Our objective for this policy review was to determine the extent to which technology is prioritized in mental health and addictions (MHA) policy documentation. Given that policy is context-based, we focused on the Canadian context. The methods that we used in this review can help to inform future efforts to monitor the evolutionary role of technology in mental health policy in Canada and abroad. Our findings have implications for policy makers, health care leaders, and researchers working towards improving access and quality of mental health services.
Our key findings are as follows. First, although all the documents referred to the use of technology for MHA care, there was a high level of variation in the extent to which technology was addressed across the P/T documents and how it was addressed. For example, Newfoundland and Labrador’s MHA vision (2017) and action plan (2017-2022) described a variety of technology-based services (including telehealth, videoconferencing, telephone crisis lines, online, text, virtual reality, social media, electronic health records, e-mental health) to support access and continuum of care [, ], whereas the strategic framework from the Northwest Territories (2016-2021) only mentioned electronic health records to promote the integration of service delivery [ ], and Québec’s action plan (2015-2020) only mentioned using technologies to offer MHA services to youth and providing psychosocial telephone consultations to the general population [ ]. Second, only a few of the documents referred to the use of “high-tech” solutions, such as virtual reality and apps, with more than half mainly describing “low-tech” solutions, such as telephone-based helplines and telephone consultations for families. Considering the limitations of telephone-based interventions compared to other formats, such as video (eg, the latter resulting in fewer treatment errors and greater diagnostic and decision-making accuracy) [ ] and considering mainstream society’s increasing use of other formats of communication, such as texting, live chat, videoconferencing, and social media, addressing high-tech solutions in Canadian mental health policy is warranted. Third, there was inconsistency in the use of technology-related terminology across the documents, with the term e-mental health (the term used by the MHCC) [ , ] rarely mentioned. Fourth, there was limited strategic focus and guidance in the policy documents on how to move forward with the successful implementation of technology-enabled services within the public mental health care system.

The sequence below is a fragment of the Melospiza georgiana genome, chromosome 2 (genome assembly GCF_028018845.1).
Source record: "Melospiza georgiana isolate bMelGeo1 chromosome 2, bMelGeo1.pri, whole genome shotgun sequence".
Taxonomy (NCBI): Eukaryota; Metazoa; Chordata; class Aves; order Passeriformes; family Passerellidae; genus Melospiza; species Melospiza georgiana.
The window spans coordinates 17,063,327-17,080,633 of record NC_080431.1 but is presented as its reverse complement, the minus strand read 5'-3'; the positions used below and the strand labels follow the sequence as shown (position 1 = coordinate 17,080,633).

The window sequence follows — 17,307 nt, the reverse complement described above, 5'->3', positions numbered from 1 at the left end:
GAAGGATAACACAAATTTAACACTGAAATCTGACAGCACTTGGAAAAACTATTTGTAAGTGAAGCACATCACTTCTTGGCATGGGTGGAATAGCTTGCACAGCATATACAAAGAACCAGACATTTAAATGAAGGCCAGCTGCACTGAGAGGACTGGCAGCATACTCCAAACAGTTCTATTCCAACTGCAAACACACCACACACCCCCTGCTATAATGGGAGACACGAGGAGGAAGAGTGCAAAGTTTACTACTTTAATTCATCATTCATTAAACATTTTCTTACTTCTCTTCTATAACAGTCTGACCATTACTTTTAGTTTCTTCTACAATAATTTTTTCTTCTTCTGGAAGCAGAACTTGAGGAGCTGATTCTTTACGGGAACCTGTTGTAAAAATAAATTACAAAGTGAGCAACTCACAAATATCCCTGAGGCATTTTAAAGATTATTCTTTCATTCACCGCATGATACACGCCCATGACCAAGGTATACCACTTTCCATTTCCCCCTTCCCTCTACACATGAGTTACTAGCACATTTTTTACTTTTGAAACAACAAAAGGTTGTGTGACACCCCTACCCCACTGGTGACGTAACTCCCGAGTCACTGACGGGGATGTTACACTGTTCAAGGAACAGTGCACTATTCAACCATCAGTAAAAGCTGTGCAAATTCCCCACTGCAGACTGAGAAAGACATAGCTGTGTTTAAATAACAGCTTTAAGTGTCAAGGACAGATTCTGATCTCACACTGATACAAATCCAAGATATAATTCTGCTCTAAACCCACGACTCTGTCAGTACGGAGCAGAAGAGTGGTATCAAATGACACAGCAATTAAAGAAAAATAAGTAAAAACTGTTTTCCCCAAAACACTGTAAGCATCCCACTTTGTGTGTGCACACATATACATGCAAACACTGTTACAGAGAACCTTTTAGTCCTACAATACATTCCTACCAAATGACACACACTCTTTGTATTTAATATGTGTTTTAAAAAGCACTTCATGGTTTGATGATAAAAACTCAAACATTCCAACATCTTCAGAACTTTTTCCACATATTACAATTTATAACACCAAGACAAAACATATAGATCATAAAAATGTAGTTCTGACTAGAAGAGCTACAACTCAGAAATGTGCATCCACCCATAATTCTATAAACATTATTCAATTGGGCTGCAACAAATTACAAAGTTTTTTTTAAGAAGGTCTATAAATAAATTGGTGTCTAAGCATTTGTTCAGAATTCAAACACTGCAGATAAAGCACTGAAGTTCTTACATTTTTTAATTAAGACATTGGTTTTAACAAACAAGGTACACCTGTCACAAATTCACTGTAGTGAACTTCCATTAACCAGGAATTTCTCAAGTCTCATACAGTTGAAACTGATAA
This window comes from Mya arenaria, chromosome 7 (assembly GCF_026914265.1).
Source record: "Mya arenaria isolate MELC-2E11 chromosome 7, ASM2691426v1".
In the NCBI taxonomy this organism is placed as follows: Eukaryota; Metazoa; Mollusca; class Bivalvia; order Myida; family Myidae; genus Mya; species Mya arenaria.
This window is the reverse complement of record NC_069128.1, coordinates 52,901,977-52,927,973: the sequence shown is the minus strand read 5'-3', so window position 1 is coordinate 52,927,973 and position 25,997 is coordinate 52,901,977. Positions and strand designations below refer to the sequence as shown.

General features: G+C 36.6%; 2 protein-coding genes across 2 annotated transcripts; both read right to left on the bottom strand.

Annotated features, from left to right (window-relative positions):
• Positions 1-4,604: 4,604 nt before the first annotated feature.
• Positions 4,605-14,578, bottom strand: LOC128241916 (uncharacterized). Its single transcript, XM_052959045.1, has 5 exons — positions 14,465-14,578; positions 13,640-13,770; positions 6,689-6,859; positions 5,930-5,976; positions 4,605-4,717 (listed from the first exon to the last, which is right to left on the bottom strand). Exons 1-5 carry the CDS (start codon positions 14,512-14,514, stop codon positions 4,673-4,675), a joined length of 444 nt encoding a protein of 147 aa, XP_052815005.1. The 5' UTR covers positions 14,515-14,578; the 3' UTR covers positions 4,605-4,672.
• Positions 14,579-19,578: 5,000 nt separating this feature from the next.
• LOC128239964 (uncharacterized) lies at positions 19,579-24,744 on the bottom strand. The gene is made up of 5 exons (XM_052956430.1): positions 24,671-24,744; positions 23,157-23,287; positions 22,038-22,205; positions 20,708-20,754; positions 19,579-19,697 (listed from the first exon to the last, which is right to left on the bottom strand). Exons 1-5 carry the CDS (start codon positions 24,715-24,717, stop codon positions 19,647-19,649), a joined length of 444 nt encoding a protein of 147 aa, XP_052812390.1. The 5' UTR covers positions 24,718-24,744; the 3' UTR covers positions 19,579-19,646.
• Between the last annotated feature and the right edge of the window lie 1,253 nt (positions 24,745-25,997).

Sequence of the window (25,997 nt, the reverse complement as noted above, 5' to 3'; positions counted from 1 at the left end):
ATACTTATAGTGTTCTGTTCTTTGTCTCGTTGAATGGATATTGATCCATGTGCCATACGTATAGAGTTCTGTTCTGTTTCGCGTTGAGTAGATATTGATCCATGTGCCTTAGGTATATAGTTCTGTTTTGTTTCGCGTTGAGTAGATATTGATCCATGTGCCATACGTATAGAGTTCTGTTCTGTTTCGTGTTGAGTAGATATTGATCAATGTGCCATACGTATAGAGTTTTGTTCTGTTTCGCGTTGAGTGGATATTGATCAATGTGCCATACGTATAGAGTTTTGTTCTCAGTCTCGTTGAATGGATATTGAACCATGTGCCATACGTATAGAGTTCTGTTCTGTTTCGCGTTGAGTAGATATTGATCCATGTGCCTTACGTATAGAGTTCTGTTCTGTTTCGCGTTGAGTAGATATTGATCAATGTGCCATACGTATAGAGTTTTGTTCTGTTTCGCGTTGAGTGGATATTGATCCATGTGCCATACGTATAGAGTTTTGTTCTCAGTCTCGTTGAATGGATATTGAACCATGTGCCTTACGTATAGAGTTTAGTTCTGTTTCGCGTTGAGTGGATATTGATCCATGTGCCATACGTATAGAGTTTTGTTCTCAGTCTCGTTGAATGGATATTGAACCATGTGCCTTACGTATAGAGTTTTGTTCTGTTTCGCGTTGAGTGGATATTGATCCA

It is important to note that the P/T policy documents reflect governmental priorities for MHA services and did not have the purpose of providing a complete perspective on the use of technology. Although it may not be the intention of the policy documents to provide an exhaustive list of initiatives, describing exemplary evidence-based initiatives (eg, onlinetherapyuser.ca) that have received government funding is warranted to provide guidance to local health authorities. Moreover, the variation that we identified across P/Ts on the degree of attention to technology in MHA care is noteworthy.